Mar 24, 2015

Windows Command Prompt Redux

Just over two years ago, I wrote about my command line setup for Windows. In that time, I've streamlined the setup process a bit thanks to Chocolatey, and made some improvements to the handling of SSH keys. So I figured it was time to write about it again.

Below are step by step instructions, feel free to pick and choose what works for you. If you want something preconfigured, maybe Cmder will be a better option for you.

Chocolatey

Chocolatey makes installing Windows software quick and easy. You can find installation instructions at chocolatey.org.

Make sure you're using version 9.9 or later. To check, run:

choco -v

If you're using an older version, I recommend upgrading:

choco update -Pre

Note: All Chocolatey commands should be run in an administrative Powershell or Cmd command prompt.

ConEmu

ConEmu is a console replacement. It acts as a host for console tools such as Cmd and Powershell. There are a few other similar tools, but this one has tons of options so you can configure it exactly to your liking. Install it with the following command:

choco install conemu -y

After you start ConEmu, take some time to look through the settings. There is plenty in there to configure. For example, one thing I like to do is to pin ConEmu to the Windows task bar then in the settings. Under Main/Task Bar, check Add ConEmu tasks to taskbar and then hit the Update Now! button:

ConEmu taskbar configuration

Another useful setting is to set the PowerShell Admin prompt as the default task. Go to Startup, pick "Specified named task" and pick the PowerShell Admin task. I use PowerShell because of posh-git, as we'll see below.

Git

The next important tool is Git. Even if you don't use it for source control, it also comes with other very useful tools such as a SSH agent and a SSH client. Here's the installation command:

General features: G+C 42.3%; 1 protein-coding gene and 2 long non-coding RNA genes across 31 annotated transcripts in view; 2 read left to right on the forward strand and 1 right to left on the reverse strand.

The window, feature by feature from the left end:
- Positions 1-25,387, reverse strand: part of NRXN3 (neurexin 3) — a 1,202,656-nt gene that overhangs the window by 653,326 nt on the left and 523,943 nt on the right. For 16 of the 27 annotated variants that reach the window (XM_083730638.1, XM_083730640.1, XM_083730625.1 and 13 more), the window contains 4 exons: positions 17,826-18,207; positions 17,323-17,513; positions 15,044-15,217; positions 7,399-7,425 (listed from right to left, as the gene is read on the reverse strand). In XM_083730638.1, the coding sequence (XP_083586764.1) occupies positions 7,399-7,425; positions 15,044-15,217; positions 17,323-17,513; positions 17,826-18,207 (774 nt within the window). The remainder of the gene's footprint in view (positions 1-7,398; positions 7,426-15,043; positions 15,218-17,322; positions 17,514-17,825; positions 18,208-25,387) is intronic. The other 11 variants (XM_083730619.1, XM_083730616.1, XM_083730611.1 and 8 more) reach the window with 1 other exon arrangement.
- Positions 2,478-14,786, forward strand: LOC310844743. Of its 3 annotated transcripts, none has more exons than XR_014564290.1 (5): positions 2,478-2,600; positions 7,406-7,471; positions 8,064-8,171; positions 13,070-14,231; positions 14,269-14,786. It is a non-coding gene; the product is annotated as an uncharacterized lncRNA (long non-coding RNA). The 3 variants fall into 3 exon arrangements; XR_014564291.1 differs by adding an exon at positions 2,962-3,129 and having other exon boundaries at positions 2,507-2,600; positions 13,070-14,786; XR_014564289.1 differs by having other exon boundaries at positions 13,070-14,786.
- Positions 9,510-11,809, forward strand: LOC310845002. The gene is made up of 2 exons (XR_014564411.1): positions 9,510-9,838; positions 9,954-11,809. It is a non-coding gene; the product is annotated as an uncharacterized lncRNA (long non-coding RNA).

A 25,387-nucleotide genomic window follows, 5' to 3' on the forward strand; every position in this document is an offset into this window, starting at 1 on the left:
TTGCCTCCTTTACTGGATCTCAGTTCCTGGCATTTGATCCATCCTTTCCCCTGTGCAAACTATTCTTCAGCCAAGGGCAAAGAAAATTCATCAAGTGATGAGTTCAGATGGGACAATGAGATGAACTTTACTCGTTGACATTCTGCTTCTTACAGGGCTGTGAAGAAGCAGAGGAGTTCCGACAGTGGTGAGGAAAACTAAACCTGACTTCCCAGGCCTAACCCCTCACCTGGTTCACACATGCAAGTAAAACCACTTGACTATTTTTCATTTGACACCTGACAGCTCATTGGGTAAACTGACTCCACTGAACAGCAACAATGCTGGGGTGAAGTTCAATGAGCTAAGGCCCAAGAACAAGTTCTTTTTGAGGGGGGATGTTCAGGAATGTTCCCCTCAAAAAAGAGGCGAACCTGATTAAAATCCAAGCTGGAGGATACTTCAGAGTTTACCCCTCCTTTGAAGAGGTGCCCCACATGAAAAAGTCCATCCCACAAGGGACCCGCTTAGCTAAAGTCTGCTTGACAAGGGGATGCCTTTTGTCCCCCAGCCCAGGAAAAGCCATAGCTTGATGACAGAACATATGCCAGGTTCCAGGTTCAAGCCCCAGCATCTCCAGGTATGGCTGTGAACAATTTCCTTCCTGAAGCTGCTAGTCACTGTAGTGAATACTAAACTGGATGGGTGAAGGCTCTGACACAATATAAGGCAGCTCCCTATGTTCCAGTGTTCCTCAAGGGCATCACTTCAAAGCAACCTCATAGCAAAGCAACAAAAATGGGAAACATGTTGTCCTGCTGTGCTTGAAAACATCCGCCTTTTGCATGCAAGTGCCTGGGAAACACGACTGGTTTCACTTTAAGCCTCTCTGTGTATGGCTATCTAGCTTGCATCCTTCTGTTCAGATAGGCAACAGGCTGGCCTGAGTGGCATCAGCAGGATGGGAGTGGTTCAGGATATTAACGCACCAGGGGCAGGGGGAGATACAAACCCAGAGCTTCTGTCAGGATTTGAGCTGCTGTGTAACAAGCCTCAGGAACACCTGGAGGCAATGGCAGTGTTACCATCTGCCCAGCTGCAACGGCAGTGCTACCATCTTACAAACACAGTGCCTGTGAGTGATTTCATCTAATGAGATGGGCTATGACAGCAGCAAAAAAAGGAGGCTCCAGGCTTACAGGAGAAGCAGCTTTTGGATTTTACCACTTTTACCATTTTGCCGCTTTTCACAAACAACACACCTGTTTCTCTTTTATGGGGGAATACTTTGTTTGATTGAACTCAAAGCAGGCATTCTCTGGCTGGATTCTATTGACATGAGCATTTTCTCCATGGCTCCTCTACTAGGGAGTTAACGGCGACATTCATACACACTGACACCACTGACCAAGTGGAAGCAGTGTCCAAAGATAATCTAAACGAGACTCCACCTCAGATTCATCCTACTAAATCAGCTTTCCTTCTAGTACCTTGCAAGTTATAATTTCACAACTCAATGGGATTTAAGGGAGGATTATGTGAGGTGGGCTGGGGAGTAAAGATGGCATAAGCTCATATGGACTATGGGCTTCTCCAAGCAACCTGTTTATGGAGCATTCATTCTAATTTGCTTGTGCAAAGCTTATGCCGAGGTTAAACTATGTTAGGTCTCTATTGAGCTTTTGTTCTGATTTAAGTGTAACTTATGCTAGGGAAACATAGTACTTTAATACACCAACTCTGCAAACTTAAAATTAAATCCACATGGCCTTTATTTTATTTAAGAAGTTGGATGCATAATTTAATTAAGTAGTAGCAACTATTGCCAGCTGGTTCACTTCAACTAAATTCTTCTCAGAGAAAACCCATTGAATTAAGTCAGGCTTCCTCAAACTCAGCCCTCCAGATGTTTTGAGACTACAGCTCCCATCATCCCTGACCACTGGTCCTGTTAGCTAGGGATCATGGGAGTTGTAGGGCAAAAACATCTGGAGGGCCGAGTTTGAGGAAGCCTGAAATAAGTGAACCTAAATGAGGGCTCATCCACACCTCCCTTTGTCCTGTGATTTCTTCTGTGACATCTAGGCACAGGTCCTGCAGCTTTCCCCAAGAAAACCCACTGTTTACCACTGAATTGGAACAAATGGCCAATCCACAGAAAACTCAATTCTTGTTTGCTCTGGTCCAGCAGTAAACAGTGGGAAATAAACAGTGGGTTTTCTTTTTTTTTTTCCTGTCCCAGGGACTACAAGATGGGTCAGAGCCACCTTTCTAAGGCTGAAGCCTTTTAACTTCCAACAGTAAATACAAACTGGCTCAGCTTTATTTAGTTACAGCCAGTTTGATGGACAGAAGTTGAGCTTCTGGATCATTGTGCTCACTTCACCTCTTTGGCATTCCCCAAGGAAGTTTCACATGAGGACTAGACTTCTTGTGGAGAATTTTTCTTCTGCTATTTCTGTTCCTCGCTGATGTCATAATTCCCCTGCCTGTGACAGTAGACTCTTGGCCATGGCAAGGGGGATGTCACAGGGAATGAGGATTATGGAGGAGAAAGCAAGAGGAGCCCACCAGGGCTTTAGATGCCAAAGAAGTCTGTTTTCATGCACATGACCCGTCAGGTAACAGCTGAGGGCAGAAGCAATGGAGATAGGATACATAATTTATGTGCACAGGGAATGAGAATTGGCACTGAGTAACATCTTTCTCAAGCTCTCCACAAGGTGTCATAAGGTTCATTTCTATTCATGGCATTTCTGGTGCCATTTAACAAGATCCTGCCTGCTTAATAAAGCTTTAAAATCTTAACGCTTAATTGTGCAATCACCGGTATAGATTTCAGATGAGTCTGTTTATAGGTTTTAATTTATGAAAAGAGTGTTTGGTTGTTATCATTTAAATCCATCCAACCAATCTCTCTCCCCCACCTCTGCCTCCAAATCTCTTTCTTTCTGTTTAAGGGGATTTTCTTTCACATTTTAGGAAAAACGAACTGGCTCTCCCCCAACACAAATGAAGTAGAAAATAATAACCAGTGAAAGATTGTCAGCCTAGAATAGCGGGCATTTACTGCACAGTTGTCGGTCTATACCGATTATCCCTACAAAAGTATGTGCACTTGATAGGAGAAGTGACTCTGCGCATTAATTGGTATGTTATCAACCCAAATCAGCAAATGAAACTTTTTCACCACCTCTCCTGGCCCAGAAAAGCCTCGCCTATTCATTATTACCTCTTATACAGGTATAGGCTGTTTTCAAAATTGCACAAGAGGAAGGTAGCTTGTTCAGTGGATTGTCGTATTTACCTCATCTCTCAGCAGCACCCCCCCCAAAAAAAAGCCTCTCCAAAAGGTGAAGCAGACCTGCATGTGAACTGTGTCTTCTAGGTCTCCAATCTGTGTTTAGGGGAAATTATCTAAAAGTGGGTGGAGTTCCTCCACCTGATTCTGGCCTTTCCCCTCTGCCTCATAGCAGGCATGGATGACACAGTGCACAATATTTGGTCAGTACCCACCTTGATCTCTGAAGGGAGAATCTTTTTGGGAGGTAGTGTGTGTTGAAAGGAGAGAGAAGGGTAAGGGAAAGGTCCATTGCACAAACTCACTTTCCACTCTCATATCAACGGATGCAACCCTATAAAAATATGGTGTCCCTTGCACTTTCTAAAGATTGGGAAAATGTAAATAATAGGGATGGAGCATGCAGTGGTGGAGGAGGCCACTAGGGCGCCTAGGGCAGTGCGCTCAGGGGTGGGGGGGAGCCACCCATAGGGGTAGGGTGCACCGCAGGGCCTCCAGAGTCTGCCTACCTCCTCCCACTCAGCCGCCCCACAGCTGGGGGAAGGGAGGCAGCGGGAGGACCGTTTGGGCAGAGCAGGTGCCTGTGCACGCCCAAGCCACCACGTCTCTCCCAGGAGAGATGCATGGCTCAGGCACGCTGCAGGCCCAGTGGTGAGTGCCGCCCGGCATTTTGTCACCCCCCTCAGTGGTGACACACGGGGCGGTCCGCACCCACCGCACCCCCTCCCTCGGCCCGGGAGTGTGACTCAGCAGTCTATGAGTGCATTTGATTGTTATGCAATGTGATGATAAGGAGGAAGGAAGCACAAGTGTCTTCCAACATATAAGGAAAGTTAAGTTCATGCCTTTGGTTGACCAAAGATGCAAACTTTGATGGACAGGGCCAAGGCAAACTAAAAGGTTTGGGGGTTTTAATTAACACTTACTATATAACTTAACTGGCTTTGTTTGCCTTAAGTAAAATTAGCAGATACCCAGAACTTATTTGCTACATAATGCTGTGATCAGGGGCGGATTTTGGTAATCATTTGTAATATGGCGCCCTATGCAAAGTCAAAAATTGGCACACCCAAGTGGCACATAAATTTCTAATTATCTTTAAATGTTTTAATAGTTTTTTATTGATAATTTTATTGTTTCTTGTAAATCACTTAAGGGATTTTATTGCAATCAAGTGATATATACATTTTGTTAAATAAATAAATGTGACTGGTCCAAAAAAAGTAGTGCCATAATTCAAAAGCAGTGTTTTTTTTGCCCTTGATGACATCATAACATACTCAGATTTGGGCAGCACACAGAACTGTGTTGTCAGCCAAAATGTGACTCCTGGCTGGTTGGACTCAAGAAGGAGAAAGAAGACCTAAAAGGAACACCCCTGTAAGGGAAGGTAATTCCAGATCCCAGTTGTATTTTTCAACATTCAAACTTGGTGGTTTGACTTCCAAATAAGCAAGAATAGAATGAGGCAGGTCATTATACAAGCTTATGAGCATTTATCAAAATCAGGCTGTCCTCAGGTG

choco install git.install -y --params="/GitAndUnixToolsOnPath"

The extra parameter ensures all git tools are in the PATH instead of just Git.

posh-git

Posh-git is a set of powershell scripts that make working with git easier. First by showing all kinds of information in your git repository in a concise manner on the command prompt. But also because it handles the business of starting Git's SSH agent. I ended up forking it in order to allow it to provide all of your SSH keys to the agent, and to make the agent available to all other processes in the system.

Because of this, installation is a little be more involving. First clone the repository in a folder of your choice:

git clone https://github.com/Ventajou/posh-git.git -b ssh_agent_updates

If you haven't already, ensure the PowerShell execution policy is set:

Set-ExecutionPolicy RemoteSigned -Scope CurrentUser -Confirm

Then install it:

cd posh-git
.\install.ps1
. $PROFILE

you may see an error about the .ssh folder missing. You can add it manually:

cd ~
mkdir .ssh

Posh-git will automatically start the SSH agent and load all keys from your ~/.ssh folder. This is useful for example if you use several Git accounts (like both GitHub and BitBucket) or if you want to SSH into a Linux system. The agent will be started the first time you start a PowerShell session and it will remain running until you shut down your computer.

Visual Studio Command Prompt

Visual Studio comes with a preconfigured command prompt shortcut that lets you do things like run MSBuild. But it's based on Cmd, so it's either MSBuild or posh-git. That can be fixed by adding the following to your PowerShell profile:

#Set environment variables for Visual Studio Command Prompt
pushd 'c:\Program Files (x86)\Microsoft Visual Studio 12.0\VC'
cmd /c "vcvarsall.bat&set" |
foreach {
  if ($_ -match "=") {
    $v = $_.split("="); set-item -force -path "ENV:\$($v[0])"  -value "$($v[1])"
  }
}
popd
write-host "`nVisual Studio 2010 Command Prompt variables set." -ForegroundColor Yellow

This was slightly adapted from this StackOverflow answer. Your PowerShell profile is typically in C:\Users\<username>\Documents\WindowsPowerShell\Microsoft.PowerShell_profile.ps1.

Take it further

If you've followed this far, your setup is now just like mine. I'm sure you also have tricks of your own to be more productive with Windows development. Feel free to share them in the comments!

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